CHRIS NEUMER: And you’ve got at least three of those.
MICHAEL MADSEN: I hope so.
CHRIS NEUMER: I was just thinking of the five you had mentioned.
MICHAEL MADSEN: In my own egotistical fanaticism, I suppose I believe that the five I mentioned are good, but everyone has their own opinion.
CHRIS NEUMER: You’ve been quite prolific of late. I haven’t been able to keep up with all the titles that you’ve been credited with working on. IMDB has you credited with 26 films since 2000.
MICHAEL MADSEN: A lot of the ones on the Internet are pictures that never got made. A lot of the other ones are pictures that I’m in for about five minutes. And pictures that I was taken advantage of by independent filmmakers who use my name to promote their garbage. And by guys who I worked two days for and went straight to video and people who I tried to do favors for and get their movies made and I ended up getting listed as being in the movie when in fact it’s just a walk on or walk through. A lot of those are kind of evasive in their reality of how much I was involved.
CHRIS NEUMER: How do you work with that now?
MICHAEL MADSEN: The way I work with that now is I don’t do it anymore. I don’t get involved with those kinds of things anymore. I’m trying to be careful with the projects I get involved with.
CHRIS NEUMER: going deeper, what kinds of projects are you now trying to get involved with?
MICHAEL MADSEN: I’m doing a western right now. I’m shooting a great big French
Western right now called Blueberry that is being shot in Mexico and Paris and Spain. I’m halfway though that right now and when I’m finished with that I’m going to do Tarantino’s picture. I did the Bond thing and I got a big comedy that I did for David Zucker called The Guest that should be coming out pretty soon. Those are the things…
CHRIS NEUMER: And those don’t seem to be small indie films where you can get taken advantage of.
MICHAEL MADSEN: No, no. those are full on.
CHRIS NEUMER: So Michael Madsen’s name and face will definitely be getting some air time soon.
MICHAEL MADSEN: (laughs)
CHRIS NEUMER: I remember reading that you had gotten involved with Wyatt Earp because you’d never done a western before–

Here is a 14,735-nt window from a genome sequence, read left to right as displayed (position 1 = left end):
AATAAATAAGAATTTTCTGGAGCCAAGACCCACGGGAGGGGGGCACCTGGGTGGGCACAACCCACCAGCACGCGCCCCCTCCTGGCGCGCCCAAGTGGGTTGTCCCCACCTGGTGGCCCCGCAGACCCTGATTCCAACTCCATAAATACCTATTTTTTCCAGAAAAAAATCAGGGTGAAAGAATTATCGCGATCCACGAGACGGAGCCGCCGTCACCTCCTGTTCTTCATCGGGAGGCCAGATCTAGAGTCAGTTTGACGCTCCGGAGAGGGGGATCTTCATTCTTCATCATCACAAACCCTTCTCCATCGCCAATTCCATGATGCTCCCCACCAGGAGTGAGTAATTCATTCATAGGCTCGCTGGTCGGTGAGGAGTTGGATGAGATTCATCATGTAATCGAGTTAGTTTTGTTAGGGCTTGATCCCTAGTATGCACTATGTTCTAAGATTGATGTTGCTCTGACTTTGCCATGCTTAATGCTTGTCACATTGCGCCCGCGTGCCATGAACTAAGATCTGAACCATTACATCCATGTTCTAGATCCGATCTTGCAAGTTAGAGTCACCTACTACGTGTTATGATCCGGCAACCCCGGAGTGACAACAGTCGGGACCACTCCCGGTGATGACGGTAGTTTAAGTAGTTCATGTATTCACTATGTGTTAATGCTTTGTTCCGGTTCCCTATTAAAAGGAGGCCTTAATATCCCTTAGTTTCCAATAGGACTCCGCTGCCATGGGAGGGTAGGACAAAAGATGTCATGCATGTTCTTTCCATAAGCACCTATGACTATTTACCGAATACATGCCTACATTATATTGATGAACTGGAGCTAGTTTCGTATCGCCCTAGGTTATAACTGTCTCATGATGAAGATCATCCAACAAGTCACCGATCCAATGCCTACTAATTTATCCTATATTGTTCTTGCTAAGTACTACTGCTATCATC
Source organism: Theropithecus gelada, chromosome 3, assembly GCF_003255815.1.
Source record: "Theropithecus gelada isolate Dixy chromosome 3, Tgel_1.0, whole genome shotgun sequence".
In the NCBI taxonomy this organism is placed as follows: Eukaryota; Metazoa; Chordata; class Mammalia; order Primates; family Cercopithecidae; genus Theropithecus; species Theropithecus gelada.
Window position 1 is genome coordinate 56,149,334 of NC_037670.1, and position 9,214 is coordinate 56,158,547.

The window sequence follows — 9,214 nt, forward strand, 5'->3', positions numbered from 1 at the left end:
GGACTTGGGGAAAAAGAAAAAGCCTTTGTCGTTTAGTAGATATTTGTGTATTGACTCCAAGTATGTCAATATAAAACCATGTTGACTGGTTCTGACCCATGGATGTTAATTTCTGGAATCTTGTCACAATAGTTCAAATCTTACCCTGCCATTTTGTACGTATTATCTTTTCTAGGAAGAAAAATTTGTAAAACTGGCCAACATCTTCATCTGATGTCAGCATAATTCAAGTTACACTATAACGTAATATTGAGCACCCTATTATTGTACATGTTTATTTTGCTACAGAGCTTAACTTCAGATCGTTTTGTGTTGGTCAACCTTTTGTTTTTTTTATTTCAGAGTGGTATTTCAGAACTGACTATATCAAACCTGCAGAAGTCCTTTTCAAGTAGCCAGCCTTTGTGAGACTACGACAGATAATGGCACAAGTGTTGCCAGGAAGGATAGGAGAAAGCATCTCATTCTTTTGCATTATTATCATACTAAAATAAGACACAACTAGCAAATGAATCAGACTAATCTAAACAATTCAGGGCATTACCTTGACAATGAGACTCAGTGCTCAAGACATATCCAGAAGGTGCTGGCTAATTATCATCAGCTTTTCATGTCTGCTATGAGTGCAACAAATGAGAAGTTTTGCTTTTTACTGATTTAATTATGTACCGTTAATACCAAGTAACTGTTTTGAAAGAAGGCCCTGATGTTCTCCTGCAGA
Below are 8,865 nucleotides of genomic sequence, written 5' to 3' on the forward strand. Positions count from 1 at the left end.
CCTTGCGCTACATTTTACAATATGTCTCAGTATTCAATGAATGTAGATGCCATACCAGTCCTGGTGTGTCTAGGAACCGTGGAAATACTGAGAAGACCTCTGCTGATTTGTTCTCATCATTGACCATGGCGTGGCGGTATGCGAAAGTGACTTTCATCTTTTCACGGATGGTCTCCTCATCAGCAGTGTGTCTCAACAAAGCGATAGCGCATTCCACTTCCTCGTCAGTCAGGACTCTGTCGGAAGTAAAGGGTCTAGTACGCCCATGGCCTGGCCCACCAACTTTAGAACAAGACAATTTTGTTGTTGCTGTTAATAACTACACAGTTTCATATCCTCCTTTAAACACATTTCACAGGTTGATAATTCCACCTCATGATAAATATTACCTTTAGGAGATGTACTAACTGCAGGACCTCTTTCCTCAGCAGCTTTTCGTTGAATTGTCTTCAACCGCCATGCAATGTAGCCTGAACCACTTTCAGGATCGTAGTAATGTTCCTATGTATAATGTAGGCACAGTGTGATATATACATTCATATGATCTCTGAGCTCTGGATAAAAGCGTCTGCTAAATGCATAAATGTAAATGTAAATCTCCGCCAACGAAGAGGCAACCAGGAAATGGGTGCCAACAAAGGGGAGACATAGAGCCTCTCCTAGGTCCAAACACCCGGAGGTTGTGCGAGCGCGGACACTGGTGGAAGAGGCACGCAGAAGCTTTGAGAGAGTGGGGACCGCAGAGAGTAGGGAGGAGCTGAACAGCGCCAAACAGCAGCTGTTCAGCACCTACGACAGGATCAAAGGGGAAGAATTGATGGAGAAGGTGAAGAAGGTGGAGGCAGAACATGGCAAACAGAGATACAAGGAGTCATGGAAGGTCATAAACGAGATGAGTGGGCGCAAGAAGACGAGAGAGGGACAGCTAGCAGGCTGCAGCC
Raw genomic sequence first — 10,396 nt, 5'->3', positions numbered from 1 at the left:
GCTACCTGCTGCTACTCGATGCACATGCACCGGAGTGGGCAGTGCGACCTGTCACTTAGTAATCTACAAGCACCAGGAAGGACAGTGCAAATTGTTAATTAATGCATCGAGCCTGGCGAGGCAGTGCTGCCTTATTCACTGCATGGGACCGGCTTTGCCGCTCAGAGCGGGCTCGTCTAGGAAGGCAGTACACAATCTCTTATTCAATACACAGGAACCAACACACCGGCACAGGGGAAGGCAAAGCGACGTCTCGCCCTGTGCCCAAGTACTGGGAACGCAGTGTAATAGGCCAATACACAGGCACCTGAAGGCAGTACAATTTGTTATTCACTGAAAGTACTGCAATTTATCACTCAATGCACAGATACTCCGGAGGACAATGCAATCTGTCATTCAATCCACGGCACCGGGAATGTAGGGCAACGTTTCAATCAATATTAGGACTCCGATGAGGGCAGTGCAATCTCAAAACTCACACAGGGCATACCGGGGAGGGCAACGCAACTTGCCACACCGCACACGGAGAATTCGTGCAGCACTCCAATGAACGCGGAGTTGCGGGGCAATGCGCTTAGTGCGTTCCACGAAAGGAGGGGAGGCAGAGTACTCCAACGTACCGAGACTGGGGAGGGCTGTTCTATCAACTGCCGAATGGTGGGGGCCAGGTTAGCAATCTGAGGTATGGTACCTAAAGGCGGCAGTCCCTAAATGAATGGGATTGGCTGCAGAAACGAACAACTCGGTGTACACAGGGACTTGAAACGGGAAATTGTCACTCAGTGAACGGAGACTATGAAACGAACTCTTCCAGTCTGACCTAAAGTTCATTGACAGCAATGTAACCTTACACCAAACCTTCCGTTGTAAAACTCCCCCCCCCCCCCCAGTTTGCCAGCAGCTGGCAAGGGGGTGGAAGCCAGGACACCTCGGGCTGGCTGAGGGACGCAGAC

MICHAEL MADSEN: The thing with Wyatt Earp was, I think every guy in that picture did it because they wanted to walk down the streets of the OK Corral. That’s part of history. That’s a historical event that actually happened. I remember standing on top of the street with Dennis Quaid on the morning that we started to shoot this sequence and he said, “Let’s face it, what we’re about to do is the reason that we’re all here.” And he was right and we all knew he was. It was kind of ironic, if any of us had known how far it was down to the OK Corral, then we would have taken the horses.
CHRIS NEUMER: It was that far?
MICHAEL MADSEN: I might have even grabbed a cab. Having seen the movie, it was a long boring exercise in nothingness, so… But I still have to say that doing something that was historically accurate and had to do with history was very appealing to me.
CHRIS NEUMER: It just seems interesting that you pick the genre you’re getting into and not the part, because you were originally supposed to play the Dennis Quaid, right?
MICHAEL MADSEN: When I met Larry [Kasdan], I wanted to play Doc Holliday, that’s true. I went to him–I was shooting The Getaway and had come back to Los Angeles for a few days, I was halfway through The Getaway–I heard someone was making a western, I’ve played a lot of gangsters and bad guys and I wanted to do a western and I wanted to be in Wyatt Earp, but I wanted to play Doc Holliday, having watched Kirk Douglas play Doc Holliday in Gun fight at the OK Corral. Which is one of the male performances of that genre that was ever put on film. I don’t think anyone is ever going to repeat that. Dennis didn’t even come close. Not that there’s anyone else, not even Victor Mature. Nobody’s ever done that and nobody ever will, but I wanted to take my shot at it. So when I saw Larry, I told him that I wanted to play Doc Holliday. For whatever reason, I ended up as Virgil, which was fine. I went to where he was buried, I did the best I could with the part, but it was what it was at the end of the day. These things are out of your control.